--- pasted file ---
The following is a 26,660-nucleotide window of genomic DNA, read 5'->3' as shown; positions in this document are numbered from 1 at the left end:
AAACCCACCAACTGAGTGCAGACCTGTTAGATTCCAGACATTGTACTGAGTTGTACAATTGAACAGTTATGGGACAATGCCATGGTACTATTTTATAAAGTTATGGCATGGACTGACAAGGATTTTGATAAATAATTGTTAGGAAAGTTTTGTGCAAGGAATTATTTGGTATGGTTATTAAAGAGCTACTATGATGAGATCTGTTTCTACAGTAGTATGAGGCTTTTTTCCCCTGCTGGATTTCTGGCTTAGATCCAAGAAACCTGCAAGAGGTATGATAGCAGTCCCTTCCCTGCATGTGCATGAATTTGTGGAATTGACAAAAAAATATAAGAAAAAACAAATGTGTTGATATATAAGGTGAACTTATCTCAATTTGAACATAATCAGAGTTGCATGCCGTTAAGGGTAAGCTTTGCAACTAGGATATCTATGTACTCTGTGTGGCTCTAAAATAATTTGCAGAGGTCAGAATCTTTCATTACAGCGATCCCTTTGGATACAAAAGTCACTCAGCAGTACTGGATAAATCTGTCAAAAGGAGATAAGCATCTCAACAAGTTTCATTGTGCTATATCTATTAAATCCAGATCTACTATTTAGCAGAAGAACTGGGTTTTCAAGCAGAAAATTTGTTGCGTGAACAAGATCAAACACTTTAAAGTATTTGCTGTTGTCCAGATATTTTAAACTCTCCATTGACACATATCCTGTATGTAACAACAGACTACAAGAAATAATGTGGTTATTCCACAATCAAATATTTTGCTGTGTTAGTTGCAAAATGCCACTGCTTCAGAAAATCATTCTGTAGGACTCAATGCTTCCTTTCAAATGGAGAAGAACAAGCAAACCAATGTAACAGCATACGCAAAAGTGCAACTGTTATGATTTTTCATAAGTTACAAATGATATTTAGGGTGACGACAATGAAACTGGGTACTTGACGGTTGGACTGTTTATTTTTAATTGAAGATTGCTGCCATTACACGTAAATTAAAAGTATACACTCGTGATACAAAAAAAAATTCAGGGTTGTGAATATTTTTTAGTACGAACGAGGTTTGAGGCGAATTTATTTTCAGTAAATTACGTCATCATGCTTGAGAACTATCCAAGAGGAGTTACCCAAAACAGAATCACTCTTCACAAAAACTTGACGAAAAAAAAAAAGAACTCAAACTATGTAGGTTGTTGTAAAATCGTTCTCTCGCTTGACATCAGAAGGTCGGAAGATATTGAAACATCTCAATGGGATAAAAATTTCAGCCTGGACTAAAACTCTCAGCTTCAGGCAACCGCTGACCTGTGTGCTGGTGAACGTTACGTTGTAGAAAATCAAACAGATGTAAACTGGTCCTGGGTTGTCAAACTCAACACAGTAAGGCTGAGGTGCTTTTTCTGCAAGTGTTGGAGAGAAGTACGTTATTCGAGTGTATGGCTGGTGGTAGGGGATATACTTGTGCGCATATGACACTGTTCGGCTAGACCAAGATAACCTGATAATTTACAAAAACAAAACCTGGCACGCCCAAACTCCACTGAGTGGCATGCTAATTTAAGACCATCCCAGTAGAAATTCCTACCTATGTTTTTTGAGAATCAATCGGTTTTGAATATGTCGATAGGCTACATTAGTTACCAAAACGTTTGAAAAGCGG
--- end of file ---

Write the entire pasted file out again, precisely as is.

The following is a 26,660-nucleotide window of genomic DNA, read 5'->3' as shown; positions in this document are numbered from 1 at the left end:
AAACCCACCAACTGAGTGCAGACCTGTTAGATTCCAGACATTGTACTGAGTTGTACAATTGAACAGTTATGGGACAATGCCATGGTACTATTTTATAAAGTTATGGCATGGACTGACAAGGATTTTGATAAATAATTGTTAGGAAAGTTTTGTGCAAGGAATTATTTGGTATGGTTATTAAAGAGCTACTATGATGAGATCTGTTTCTACAGTAGTATGAGGCTTTTTTCCCCTGCTGGATTTCTGGCTTAGATCCAAGAAACCTGCAAGAGGTATGATAGCAGTCCCTTCCCTGCATGTGCATGAATTTGTGGAATTGACAAAAAAATATAAGAAAAAACAAATGTGTTGATATATAAGGTGAACTTATCTCAATTTGAACATAATCAGAGTTGCATGCCGTTAAGGGTAAGCTTTGCAACTAGGATATCTATGTACTCTGTGTGGCTCTAAAATAATTTGCAGAGGTCAGAATCTTTCATTACAGCGATCCCTTTGGATACAAAAGTCACTCAGCAGTACTGGATAAATCTGTCAAAAGGAGATAAGCATCTCAACAAGTTTCATTGTGCTATATCTATTAAATCCAGATCTACTATTTAGCAGAAGAACTGGGTTTTCAAGCAGAAAATTTGTTGCGTGAACAAGATCAAACACTTTAAAGTATTTGCTGTTGTCCAGATATTTTAAACTCTCCATTGACACATATCCTGTATGTAACAACAGACTACAAGAAATAATGTGGTTATTCCACAATCAAATATTTTGCTGTGTTAGTTGCAAAATGCCACTGCTTCAGAAAATCATTCTGTAGGACTCAATGCTTCCTTTCAAATGGAGAAGAACAAGCAAACCAATGTAACAGCATACGCAAAAGTGCAACTGTTATGATTTTTCATAAGTTACAAATGATATTTAGGGTGACGACAATGAAACTGGGTACTTGACGGTTGGACTGTTTATTTTTAATTGAAGATTGCTGCCATTACACGTAAATTAAAAGTATACACTCGTGATACAAAAAAAAATTCAGGGTTGTGAATATTTTTTAGTACGAACGAGGTTTGAGGCGAATTTATTTTCAGTAAATTACGTCATCATGCTTGAGAACTATCCAAGAGGAGTTACCCAAAACAGAATCACTCTTCACAAAAACTTGACGAAAAAAAAAAAGAACTCAAACTATGTAGGTTGTTGTAAAATCGTTCTCTCGCTTGACATCAGAAGGTCGGAAGATATTGAAACATCTCAATGGGATAAAAATTTCAGCCTGGACTAAAACTCTCAGCTTCAGGCAACCGCTGACCTGTGTGCTGGTGAACGTTACGTTGTAGAAAATCAAACAGATGTAAACTGGTCCTGGGTTGTCAAACTCAACACAGTAAGGCTGAGGTGCTTTTTCTGCAAGTGTTGGAGAGAAGTACGTTATTCGAGTGTATGGCTGGTGGTAGGGGATATACTTGTGCGCATATGACACTGTTCGGCTAGACCAAGATAACCTGATAATTTACAAAAACAAAACCTGGCACGCCCAAACTCCACTGAGTGGCATGCTAATTTAAGACCATCCCAGTAGAAATTCCTACCTATGTTTTTTGAGAATCAATCGGTTTTGAATATGTCGATAGGCTACATTAGTTACCAAAACGTTTGAAAAGCGG